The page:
by Sam Maupin, Port Orchard, Wash., October 2013
The Brothers Greenhouses conducted an informal trial of 42 different tomato varieties. The purpose was to examine the performance of these plants during the 2013 growing season. The productivity of each plant was measured by counting and weighing the fruit. The flavor quality of each variety was evaluated during a tasting event on September 7th, 2013. The tomatoes were grown outdoors in full exposure, using methods that can be easily applied by average gardeners. We invited the public to view the trial in progress and help us evaluate the results.
The tomato rated as having the best overall flavor was sun sugar. The most productive tomato by weight was unfortunately unidentifiable because it was a grafted variety that was different from its label. We called this plant “Grafted ?” and it produced 25.7 pounds of fruit. Red grape produced 904 fruits, which was more than any other. Beefmaster produced the biggest fruits with an average size of 9.4 ounces. All of the varieties in the trial produced fruit. The only variety that did not produce enough fruit to justify its retail cost as a transplant was grafted mortgage lifter.
Tomatoes are one of the most popular plants grown by American gardeners. This is true even in western Washington, where the climate creates a relatively short growing season. Gardeners here often struggle with crop productivity, and may finish the growing season with no ripe fruit at all.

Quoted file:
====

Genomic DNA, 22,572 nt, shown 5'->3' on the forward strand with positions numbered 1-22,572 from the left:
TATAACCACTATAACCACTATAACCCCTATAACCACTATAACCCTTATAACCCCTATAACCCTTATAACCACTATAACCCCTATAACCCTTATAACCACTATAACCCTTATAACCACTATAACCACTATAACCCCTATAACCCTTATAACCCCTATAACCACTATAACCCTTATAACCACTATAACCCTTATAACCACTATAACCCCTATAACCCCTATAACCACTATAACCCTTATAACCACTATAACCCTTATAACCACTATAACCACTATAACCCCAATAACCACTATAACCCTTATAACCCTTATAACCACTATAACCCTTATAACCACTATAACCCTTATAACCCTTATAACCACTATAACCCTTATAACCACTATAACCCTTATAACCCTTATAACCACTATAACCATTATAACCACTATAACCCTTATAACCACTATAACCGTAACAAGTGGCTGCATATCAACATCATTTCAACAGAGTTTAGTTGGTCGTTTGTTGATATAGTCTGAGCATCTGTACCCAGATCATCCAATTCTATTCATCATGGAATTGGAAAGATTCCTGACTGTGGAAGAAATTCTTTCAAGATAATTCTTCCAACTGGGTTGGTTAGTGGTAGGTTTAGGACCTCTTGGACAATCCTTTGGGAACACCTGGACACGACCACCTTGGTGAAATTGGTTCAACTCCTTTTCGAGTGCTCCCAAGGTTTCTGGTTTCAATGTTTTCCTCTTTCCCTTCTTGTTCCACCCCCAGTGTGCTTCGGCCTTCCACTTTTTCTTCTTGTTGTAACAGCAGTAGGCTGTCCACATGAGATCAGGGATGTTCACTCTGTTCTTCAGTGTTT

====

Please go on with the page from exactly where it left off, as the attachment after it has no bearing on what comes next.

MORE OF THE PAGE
The Brothers Greenhouses produces a large variety of tomato plants to satisfy the demand of a diverse customer base. We carefully select varieties that are well suited for our region, however, we are inexperienced growing many types through fruiting stage. This trial will help us understand and compare the performance of each type. The information gathered will be useful for crop planning and choosing production methods. We hope the information we gather will help the local community be as successful and productive as possible when growing tomatoes.
Materials and Methods
Tomato plants were all grown outdoors in 10-gallon pots filled with reused soil. Carpenito Brothers Chicken Compost was used as an amendment to provide fertility. Each pot was fitted with a single-drip irrigation line for equal water distribution. Plants were staked and supported as needed.
Plants grown in the trial were started from seed in early spring, although not all varieties were sown on the same date. Four varieties of grafted tomatoes being trialed were by far the largest transplants. One tomato, grafted at The Brothers Greenhouses, was the smallest at the time of transplant. Not all of the plants were grown under uniform light conditions due to shading by nearby trees, however, each plant received enough light to produce fruit.
Fruit was harvested and counted until the plants died. Only ripe, marketable fruit was harvested. The different varieties were evaluated for growth habit, disease resistance, productivity, and quality and flavor of fruit.